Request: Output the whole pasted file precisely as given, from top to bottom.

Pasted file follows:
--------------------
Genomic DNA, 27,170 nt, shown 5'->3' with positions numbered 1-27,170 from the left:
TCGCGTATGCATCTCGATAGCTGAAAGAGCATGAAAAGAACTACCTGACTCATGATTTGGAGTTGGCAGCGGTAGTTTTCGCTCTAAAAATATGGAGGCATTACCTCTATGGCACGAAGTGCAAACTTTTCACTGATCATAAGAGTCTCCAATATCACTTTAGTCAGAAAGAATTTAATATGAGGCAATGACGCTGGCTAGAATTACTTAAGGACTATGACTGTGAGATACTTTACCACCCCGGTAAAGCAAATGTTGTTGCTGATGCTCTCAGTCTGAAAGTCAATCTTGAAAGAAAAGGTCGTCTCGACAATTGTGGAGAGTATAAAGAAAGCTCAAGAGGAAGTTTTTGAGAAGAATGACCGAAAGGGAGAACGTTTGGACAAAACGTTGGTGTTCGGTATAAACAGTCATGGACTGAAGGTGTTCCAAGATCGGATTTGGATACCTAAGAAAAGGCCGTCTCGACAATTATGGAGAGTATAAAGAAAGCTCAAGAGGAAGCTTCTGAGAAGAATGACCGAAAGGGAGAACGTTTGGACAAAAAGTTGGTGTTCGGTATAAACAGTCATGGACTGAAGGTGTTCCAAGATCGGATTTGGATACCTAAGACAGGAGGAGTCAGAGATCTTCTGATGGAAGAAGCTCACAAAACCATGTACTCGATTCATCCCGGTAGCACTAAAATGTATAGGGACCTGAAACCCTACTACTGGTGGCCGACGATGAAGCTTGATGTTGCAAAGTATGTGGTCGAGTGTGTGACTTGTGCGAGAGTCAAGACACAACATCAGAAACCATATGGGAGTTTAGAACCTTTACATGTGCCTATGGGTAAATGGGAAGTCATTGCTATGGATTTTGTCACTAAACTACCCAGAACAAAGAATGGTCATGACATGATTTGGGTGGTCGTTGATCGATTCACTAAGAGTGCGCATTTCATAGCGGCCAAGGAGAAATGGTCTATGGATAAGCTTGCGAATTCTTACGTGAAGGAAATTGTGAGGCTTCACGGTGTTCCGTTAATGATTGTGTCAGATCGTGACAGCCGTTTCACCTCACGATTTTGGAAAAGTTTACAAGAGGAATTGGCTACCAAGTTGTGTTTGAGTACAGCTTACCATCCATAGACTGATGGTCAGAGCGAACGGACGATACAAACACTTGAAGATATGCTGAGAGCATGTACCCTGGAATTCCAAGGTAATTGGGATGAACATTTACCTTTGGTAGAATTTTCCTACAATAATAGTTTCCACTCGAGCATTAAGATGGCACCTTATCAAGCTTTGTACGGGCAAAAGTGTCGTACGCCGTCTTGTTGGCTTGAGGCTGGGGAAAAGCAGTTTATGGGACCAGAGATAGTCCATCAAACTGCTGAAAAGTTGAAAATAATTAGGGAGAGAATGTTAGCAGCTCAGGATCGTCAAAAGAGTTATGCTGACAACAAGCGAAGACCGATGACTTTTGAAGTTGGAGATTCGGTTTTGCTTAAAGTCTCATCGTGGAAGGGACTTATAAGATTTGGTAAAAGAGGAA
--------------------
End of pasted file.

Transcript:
Genomic DNA, 27,170 nt, shown 5'->3' with positions numbered 1-27,170 from the left:
TCGCGTATGCATCTCGATAGCTGAAAGAGCATGAAAAGAACTACCTGACTCATGATTTGGAGTTGGCAGCGGTAGTTTTCGCTCTAAAAATATGGAGGCATTACCTCTATGGCACGAAGTGCAAACTTTTCACTGATCATAAGAGTCTCCAATATCACTTTAGTCAGAAAGAATTTAATATGAGGCAATGACGCTGGCTAGAATTACTTAAGGACTATGACTGTGAGATACTTTACCACCCCGGTAAAGCAAATGTTGTTGCTGATGCTCTCAGTCTGAAAGTCAATCTTGAAAGAAAAGGTCGTCTCGACAATTGTGGAGAGTATAAAGAAAGCTCAAGAGGAAGTTTTTGAGAAGAATGACCGAAAGGGAGAACGTTTGGACAAAACGTTGGTGTTCGGTATAAACAGTCATGGACTGAAGGTGTTCCAAGATCGGATTTGGATACCTAAGAAAAGGCCGTCTCGACAATTATGGAGAGTATAAAGAAAGCTCAAGAGGAAGCTTCTGAGAAGAATGACCGAAAGGGAGAACGTTTGGACAAAAAGTTGGTGTTCGGTATAAACAGTCATGGACTGAAGGTGTTCCAAGATCGGATTTGGATACCTAAGACAGGAGGAGTCAGAGATCTTCTGATGGAAGAAGCTCACAAAACCATGTACTCGATTCATCCCGGTAGCACTAAAATGTATAGGGACCTGAAACCCTACTACTGGTGGCCGACGATGAAGCTTGATGTTGCAAAGTATGTGGTCGAGTGTGTGACTTGTGCGAGAGTCAAGACACAACATCAGAAACCATATGGGAGTTTAGAACCTTTACATGTGCCTATGGGTAAATGGGAAGTCATTGCTATGGATTTTGTCACTAAACTACCCAGAACAAAGAATGGTCATGACATGATTTGGGTGGTCGTTGATCGATTCACTAAGAGTGCGCATTTCATAGCGGCCAAGGAGAAATGGTCTATGGATAAGCTTGCGAATTCTTACGTGAAGGAAATTGTGAGGCTTCACGGTGTTCCGTTAATGATTGTGTCAGATCGTGACAGCCGTTTCACCTCACGATTTTGGAAAAGTTTACAAGAGGAATTGGCTACCAAGTTGTGTTTGAGTACAGCTTACCATCCATAGACTGATGGTCAGAGCGAACGGACGATACAAACACTTGAAGATATGCTGAGAGCATGTACCCTGGAATTCCAAGGTAATTGGGATGAACATTTACCTTTGGTAGAATTTTCCTACAATAATAGTTTCCACTCGAGCATTAAGATGGCACCTTATCAAGCTTTGTACGGGCAAAAGTGTCGTACGCCGTCTTGTTGGCTTGAGGCTGGGGAAAAGCAGTTTATGGGACCAGAGATAGTCCATCAAACTGCTGAAAAGTTGAAAATAATTAGGGAGAGAATGTTAGCAGCTCAGGATCGTCAAAAGAGTTATGCTGACAACAAGCGAAGACCGATGACTTTTGAAGTTGGAGATTCGGTTTTGCTTAAAGTCTCATCGTGGAAGGGACTTATAAGATTTGGTAAAAGAGGAA